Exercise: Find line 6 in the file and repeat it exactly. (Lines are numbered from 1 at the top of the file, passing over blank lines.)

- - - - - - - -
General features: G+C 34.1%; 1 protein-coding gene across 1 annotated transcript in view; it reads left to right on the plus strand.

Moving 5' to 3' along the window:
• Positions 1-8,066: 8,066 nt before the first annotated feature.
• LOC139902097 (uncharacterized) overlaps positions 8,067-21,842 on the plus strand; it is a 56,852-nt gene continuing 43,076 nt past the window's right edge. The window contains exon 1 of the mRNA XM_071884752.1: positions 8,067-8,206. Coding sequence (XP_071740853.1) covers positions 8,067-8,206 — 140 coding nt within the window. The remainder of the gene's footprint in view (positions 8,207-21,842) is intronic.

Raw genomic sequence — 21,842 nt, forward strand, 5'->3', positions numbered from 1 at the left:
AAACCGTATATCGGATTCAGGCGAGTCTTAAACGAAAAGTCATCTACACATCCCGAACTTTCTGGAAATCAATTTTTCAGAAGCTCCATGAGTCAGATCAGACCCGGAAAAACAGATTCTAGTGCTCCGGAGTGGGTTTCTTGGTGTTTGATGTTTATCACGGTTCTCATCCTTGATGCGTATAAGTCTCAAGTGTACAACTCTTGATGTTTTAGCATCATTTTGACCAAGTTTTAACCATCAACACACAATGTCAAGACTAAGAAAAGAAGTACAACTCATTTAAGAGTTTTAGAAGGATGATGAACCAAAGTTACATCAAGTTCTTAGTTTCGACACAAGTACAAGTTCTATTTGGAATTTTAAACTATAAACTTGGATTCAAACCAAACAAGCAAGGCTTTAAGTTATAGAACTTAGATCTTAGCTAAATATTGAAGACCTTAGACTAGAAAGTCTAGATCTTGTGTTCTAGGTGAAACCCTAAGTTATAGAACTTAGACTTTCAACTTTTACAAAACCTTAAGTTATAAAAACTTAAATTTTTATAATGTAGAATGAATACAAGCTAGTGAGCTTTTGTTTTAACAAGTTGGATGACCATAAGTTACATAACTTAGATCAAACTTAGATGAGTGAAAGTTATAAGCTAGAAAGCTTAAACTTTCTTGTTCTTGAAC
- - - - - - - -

AAACCGTATATCGGATTCAGGCGAGTCTTAAACGAAAAGTCATCTACACATCCCGAACTTTCTGGAAATCAATTTTTCAGAAGCTCCATGAGTCAGATCAGACCCGGAAAAACAGATTCTAGTGCTCCGGAGTGGGTTTCTTGGTGTTTGATGTTTATCACGGTTCTCATCCTTGATGCGTATAAGTCTCAAGTGTACAACTCTTGATGTTTTAGCATCATTTTGACCAAGTTTTAACCATCAACACACAATGTCAAGACTAAGAAAAGAAGTACAACTCATTTAAGAGTTTTAGAAGGATGATGAACCAAAGTTACATCAAGTTCTTAGTTTCGACACAAGTACAAGTTCTATTTGGAATTTTAAACTATAAACTTGGATTCAAACCAAACAAGCAAGGCTTTAAGTTATAGAACTTAGATCTTAGCTAAATATTGAAGACCTTAGACTAGAAAGTCTAGATCTTGTGTTCTAGGTGAAACCCTAAGTTATAGAACTTAGACTTTCAACTTTTACAAAACCTTAAGTTATAAAAACTTAAATTTTTATAATGTAGAATGAATACAAGCTAGTGAGCTTTTGTTTTAACAAGTTGGATGACCATAAGTTACATAACTTAGATCAAACTTAGATGAGTGAAAGTTATAAGCTAGAAAGCTTAAACTTTCTTGTTCTTGAAC